Sourcing for harsh environments needn’t be tough
To ensure electronic components can withstand their end-use environment, purchasers must navigate a host of international standards and certifications. Specialist advice can be invaluable, says Sager Electronics
Although the interpretation of harsh and hazardous conditions can vary, factors such as water, humidity, dust, chemicals, electrical surges, vibrations, electromagnetic interference and temperatures can all cause an electronic component to perform unexpectedly or possibly even to fail.
Clearly, failure is not an option in life-critical designs, so a thorough understanding of the environment where the application will be used and how it will be used is vital. Oil and gas exploration, nuclear power plants, hazardous waste, pharmaceuticals, outdoor environments, industrial facilities and even grain storage are often defined as harsh or hazardous environment industries, but extreme conditions can also be found across a range of more common applications and markets.
Once the criteria for environment and use have been determined, purchasing staff must ensure that the electronic components sourced meet the latest industry certifications and standards for that particular design.
When sourcing life-critical electronic components, key considerations could include: flame proofing, explosion proofing, pressurisation, oil immersion, hermetic sealing, encapsulation, mechanical integrity and intrinsic safety. The first step to ensuring components will operate reliably is to work directly with the manufacturer or through an authorised distributor. Purchasing components from an unqualified source can leave customers exposed to a myriad of potential problems.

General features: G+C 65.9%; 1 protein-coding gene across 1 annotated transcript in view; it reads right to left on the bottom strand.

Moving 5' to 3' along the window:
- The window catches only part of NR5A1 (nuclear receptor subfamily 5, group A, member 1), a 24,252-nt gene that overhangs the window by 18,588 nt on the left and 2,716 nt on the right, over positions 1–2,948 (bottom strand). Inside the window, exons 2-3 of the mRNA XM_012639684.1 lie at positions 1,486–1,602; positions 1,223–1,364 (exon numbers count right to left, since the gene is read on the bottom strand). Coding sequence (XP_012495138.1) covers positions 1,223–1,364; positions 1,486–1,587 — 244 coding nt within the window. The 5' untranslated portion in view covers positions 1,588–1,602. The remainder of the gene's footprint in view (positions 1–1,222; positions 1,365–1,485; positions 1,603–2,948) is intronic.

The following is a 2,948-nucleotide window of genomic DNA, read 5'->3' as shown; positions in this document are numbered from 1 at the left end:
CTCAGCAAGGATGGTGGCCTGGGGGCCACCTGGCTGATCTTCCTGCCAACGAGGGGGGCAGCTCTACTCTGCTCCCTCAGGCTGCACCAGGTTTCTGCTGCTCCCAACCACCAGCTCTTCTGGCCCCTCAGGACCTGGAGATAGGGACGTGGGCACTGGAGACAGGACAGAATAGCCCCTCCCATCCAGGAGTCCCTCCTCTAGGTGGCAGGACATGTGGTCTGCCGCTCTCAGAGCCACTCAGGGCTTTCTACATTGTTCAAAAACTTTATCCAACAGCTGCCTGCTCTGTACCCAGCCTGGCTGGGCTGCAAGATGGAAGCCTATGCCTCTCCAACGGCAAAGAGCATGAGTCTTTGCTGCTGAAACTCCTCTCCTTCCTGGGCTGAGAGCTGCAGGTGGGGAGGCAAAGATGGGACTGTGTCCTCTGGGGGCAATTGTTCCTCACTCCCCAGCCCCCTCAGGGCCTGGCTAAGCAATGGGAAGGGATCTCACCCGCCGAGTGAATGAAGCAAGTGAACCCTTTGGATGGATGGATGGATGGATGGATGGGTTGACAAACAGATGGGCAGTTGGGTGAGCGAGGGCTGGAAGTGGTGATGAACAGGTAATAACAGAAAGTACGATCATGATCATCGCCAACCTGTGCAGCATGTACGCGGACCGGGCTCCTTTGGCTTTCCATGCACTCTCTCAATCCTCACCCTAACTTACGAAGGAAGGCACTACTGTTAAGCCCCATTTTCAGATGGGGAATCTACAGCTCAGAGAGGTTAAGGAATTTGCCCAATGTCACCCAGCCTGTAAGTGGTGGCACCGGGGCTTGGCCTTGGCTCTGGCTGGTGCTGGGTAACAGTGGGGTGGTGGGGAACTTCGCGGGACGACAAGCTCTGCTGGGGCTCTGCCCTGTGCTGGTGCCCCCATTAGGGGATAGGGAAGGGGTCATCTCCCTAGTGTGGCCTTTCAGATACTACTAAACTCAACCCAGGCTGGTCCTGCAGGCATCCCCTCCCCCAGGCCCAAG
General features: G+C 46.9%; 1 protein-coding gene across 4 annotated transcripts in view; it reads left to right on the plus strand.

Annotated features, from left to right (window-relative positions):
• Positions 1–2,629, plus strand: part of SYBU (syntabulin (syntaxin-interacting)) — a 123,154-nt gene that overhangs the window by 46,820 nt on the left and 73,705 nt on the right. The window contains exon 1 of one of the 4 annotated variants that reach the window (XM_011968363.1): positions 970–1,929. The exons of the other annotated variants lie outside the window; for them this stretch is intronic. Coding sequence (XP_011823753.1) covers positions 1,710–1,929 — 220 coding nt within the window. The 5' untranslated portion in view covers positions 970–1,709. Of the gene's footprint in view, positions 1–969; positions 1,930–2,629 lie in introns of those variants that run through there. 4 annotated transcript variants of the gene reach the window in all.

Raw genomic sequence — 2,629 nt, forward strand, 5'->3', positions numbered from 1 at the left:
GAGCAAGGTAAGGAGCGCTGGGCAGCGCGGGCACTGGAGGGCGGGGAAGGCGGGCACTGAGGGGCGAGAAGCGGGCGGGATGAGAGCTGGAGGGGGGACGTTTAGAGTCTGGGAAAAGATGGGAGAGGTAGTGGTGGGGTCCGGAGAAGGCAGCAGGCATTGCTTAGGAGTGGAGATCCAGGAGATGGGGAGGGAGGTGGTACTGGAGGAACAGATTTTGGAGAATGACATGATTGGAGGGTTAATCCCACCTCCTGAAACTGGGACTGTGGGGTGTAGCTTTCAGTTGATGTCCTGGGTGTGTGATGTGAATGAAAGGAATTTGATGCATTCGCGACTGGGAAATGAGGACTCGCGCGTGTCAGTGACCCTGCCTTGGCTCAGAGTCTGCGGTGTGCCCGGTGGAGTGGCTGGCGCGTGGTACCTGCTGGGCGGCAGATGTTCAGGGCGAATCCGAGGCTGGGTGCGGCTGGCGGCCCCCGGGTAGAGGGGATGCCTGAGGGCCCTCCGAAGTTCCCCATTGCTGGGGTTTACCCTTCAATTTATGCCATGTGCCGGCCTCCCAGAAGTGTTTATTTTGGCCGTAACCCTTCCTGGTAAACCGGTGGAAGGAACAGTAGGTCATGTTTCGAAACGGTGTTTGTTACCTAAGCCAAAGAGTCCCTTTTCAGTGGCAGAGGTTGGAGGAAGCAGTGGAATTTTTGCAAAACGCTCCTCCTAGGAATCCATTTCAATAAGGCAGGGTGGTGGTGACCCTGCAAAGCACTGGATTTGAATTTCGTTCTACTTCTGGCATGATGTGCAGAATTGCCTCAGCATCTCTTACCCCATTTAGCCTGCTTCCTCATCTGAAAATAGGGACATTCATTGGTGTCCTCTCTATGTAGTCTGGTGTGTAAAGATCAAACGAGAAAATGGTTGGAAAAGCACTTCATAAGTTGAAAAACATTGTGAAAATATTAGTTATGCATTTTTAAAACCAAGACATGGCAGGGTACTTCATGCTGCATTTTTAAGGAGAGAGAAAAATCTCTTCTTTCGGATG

Furthermore, by working with an authorised distributor, purchasers have access to the latest technologies and information on standards and certifications. Distributors can, for example, help customers understand relevant standards such as the IP rating used to describe sealing effectiveness for electrical enclosures.
In this rating, the first number relates to protection from solid objects or materials, while the second number relates to protection from liquids. Not used as frequently, the third number denotes protection against mechanical impacts, while an X specifies that there is only one class of protection in that field.
Beyond IP ratings, customers must also take into account a number of other standards such as ATEX, IEC and NEMA certifications. Depending on the type and severity of the expected conditions, purchasers may need to ensure components meet one or more standards issued by different authorising bodies, as well as ensuring that they adhere to any standards required in other countries or regions into which they intend to supply
Reliable supply chain
Several suppliers design products specifically for harsh and hazardous environments. Honeywell, EBM-Papst, Mean Well, BEI / Sensata, Phoenix Contact, Laird and Traco Power are just a few of the suppliers operating in this market.
Bearing in mind the diverse options available, an authorised distributor that works closely with its suppliers will be best positioned to understand the product pipeline from supplier to customer and to react to economic and material influences. As lead times extend and prices increase, distributors that plan their inventory buys and position their backlog with care, particularly in relation to electronic components designed for life-critical environments, can minimise customer impact.